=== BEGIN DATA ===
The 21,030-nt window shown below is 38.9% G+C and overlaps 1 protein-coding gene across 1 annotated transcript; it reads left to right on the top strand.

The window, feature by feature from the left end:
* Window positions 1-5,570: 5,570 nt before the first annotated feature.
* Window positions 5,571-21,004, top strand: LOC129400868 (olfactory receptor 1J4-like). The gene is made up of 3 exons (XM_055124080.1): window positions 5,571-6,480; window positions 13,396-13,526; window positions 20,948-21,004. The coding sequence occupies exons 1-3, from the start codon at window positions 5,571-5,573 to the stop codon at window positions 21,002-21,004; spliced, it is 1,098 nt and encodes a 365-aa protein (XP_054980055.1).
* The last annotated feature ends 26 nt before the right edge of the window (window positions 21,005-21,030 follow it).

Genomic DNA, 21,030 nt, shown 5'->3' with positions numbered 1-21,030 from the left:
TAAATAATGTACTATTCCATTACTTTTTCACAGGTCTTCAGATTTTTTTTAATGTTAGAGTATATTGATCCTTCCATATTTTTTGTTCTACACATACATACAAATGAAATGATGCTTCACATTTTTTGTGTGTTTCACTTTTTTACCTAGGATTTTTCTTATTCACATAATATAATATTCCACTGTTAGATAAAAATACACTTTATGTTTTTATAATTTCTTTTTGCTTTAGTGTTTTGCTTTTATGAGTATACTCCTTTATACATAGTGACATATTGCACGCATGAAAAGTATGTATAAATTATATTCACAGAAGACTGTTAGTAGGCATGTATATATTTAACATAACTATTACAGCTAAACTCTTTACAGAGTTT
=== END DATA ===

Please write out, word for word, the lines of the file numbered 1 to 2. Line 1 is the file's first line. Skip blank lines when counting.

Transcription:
The 21,030-nt window shown below is 38.9% G+C and overlaps 1 protein-coding gene across 1 annotated transcript; it reads left to right on the top strand.

The window, feature by feature from the left end: